Children’s lives are changed dramatically after a divorce or death, and sometimes even blame themselves for their parents split. The same is true for the newly single parent. But even though you may not think so at this moment, this is a challenge that you will overcome, and it does have some perks, once everything is in order.
Don’t be afraid to ask close friends and family for support. Inform your children’s teachers about what’s happening, and consult with the school counsellor, so as to arrange support for your children.
Even though children are adaptable, give them a chance to get accustomed to their new reality before bringing on any other changes. Allowing teachers in to help, also gives you the peace of mind of knowing that your child will be well looked after in cases where you can’t physically be there.
Do’s and don’ts
According to psychologists, single parents are initially very overwhelmed, and this can lead to problems with discipline. In most cases discipline is very extreme, with parents either being too lenient or too strict. Boundaries may also get blurred as the parent often feels guilty for the divorce or death. This is usually when parents avoid disciplining their children, or overcompensate by being overindulgent with gifts and being too lax on rules. Parents should always remember to stick to the rules that always existed, and should enforce them no matter how tired they may be.
Parents should not lean on their children for support, especially if they are not adults. Remember to make time for your child, and be fully present when you are with them. Plan getaways together and just remember to continue living.
Communication is essential in this instance. If possible, get a mediator to help with a co-parenting plan. This can be registered with at your local court’s family advocate offices, and Famsa is also able to help. Children’s wishes and views must also be considered during decision making.
Almost all single parents worry about having enough money to look after their children. Parents usually need to first adjust to their new lifestyle, and the sooner they make peace with this, the better. Taking charge of one’s finances is also very important.
Financial advisor Debbie Netto-Jonker says, “it’s not a bad idea to have a shoebox and put all your till slips into it for a whole month. You’ll be amazed at how much you actually spend.”
You need to know how much money comes into the household, how much goes out and what is left over. It is also important to learn how to budget within the constraints of your income. You need to make sure that you take charge sooner rather than later, and to educate yourself on how to become financially secure. It isn’t a bad idea to see a financial advisor either. You have to think about education, your retirement, investment, and saving for holidays, which are just as important to relieve stress.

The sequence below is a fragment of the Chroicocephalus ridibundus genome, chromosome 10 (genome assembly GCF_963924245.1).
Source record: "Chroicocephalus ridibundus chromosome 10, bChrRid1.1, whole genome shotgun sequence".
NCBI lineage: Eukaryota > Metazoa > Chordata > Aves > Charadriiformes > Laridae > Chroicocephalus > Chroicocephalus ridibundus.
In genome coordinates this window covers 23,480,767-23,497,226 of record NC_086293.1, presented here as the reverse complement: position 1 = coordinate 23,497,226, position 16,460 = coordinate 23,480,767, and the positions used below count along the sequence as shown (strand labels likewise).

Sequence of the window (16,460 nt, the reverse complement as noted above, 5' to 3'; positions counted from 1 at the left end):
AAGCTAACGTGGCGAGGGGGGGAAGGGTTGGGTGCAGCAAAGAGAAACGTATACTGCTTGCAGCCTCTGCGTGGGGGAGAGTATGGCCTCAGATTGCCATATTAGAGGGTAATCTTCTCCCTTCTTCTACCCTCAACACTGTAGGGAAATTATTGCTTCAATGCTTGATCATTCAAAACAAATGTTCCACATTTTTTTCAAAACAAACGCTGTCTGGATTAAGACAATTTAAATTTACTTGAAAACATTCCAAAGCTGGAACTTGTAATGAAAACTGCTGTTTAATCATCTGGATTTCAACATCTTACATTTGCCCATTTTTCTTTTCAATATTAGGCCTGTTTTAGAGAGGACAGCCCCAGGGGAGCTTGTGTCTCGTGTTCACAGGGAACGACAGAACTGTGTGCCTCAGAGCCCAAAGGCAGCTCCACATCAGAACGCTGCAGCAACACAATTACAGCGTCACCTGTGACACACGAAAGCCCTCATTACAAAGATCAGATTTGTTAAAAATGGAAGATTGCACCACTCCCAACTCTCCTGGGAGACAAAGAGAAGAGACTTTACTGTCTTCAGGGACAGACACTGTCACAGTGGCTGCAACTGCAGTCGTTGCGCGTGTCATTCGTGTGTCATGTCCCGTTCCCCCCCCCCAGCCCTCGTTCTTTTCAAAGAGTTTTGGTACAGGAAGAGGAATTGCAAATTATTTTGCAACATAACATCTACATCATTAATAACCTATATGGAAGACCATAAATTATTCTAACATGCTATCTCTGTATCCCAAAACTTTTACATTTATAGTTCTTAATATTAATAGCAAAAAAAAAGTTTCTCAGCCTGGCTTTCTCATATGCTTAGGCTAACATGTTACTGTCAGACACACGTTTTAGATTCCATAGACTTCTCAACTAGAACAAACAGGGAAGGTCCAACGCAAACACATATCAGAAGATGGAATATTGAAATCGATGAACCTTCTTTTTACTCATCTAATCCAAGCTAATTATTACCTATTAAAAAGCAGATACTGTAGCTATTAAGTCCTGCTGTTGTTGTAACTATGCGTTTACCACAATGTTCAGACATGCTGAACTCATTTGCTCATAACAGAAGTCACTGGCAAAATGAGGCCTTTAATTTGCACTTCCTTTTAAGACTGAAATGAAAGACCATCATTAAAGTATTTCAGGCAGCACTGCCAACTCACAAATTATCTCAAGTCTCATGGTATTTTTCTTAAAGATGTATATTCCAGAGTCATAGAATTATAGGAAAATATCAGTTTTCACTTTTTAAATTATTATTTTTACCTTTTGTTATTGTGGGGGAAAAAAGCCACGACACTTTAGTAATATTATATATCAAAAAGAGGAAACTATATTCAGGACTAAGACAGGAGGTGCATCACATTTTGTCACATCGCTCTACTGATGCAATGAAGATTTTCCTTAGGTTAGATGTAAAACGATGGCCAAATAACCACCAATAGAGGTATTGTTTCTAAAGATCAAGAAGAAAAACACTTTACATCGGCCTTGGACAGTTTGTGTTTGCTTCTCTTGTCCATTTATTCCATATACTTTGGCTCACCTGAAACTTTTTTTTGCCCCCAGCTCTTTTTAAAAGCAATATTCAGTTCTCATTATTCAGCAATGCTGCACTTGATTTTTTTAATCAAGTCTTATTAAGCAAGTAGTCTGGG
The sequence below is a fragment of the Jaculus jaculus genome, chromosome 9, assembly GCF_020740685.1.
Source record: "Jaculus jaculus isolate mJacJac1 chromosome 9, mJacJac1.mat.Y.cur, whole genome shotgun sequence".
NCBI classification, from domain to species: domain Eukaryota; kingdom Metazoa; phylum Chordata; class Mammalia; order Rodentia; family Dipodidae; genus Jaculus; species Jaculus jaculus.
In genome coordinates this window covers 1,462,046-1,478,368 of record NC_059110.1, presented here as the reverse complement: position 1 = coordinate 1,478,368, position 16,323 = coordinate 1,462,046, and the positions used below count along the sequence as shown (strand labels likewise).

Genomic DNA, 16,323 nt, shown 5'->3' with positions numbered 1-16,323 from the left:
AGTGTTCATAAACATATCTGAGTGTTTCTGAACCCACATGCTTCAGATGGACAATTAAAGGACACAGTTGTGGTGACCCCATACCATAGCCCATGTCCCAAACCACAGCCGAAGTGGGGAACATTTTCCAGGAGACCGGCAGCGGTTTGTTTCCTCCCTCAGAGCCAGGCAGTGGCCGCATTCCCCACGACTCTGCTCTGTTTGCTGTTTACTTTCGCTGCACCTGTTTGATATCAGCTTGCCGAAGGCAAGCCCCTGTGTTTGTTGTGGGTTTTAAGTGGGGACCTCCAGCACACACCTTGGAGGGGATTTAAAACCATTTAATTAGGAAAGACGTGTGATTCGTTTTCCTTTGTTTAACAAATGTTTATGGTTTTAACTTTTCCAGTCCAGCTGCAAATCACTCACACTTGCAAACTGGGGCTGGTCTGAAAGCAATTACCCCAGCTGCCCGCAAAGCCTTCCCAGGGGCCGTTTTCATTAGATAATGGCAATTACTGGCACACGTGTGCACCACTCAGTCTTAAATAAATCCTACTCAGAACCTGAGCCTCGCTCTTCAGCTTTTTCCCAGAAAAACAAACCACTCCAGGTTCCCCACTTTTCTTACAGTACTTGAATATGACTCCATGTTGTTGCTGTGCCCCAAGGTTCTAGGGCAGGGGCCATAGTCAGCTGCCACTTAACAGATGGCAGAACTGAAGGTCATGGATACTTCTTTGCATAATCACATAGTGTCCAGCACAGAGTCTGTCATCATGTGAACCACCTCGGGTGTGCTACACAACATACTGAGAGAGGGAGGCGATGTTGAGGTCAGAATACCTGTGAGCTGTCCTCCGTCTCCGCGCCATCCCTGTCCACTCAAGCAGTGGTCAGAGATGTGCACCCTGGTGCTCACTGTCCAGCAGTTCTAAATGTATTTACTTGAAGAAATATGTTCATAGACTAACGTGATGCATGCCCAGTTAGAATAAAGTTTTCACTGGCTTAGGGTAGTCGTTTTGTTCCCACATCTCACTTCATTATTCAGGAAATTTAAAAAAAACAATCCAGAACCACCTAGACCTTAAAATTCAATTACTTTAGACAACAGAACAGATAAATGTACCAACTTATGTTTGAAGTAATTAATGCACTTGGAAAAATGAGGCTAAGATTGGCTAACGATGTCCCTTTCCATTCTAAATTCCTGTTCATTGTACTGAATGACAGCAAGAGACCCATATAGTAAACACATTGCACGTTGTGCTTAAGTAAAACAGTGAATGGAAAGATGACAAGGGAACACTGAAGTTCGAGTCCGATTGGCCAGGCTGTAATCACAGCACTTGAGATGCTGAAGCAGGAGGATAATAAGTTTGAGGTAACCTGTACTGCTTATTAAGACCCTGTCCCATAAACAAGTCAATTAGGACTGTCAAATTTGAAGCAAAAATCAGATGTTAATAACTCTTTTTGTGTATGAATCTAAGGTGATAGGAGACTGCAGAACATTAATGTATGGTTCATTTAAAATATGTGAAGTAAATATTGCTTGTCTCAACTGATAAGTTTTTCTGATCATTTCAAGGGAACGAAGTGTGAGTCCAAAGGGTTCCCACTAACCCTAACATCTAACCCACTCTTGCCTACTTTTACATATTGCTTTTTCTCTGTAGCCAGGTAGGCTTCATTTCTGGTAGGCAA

Explain budgeting to your children – without stressing them – about the need to keep to a budget in order to achieve the beach holiday, for example.
If you have your finances in order, it is guaranteed that you will be less stressed.
- Put at least 10 % of any money you earn in a savings account.
- Save your bonuses.
- Bank your raises.
- After you’ve paid off all your debt, bank the money you were paying on that debt.
Do you know where the birth certificates, passports and life insurance papers are? If there is an emergency, who will know where to find these? Don’t forget to adjust your will. Make a list of all important papers and collect them all in one place. Assign a family member you can trust and let them know where they can find all these papers should the need arise. Also remember that if you are planning an overseas trip anywhere with the kids, you have to get written permission from the other parent.
Put up a calendar: Use a calendar to record your family’s main events, highlight days where the kids are with you, and when they are with their other parent. Choose a consistent day to clean your house.
Filing system: Set up an effective filing system. When you receive a bill, put it in the payments folder and pay all your bills at once.
School files: School newsletters and other important information relating to your child’s schooling should be filed in this folder. Keep separate folders for all your children. It’s also a good idea to have some money at home for small unexpected school payments.
Chores: Get your children to help with daily chores. Small children can clear away after meals, make their own beds, and do other small errands such as watering the plants, fetching the mail and washing dishes.
On the bright side
While being a single parent is stressful, it also has numerous rewards. For one you are the boss, and there is no-one to second guess you. You can get really close to your children, and you will also get to spend a whole lot more time together.
If you are getting divorced, you will have every other weekend off, when the children go to their other parent. This is a great time to get some me time, doing what you love. You will also learn a whole lot about yourself, and you will realise that you are a lot stronger than you initially thought.
Once the shock and pain has subsided, you have a renewed opportunity to redirect your life in a direction that would not have been possible previously.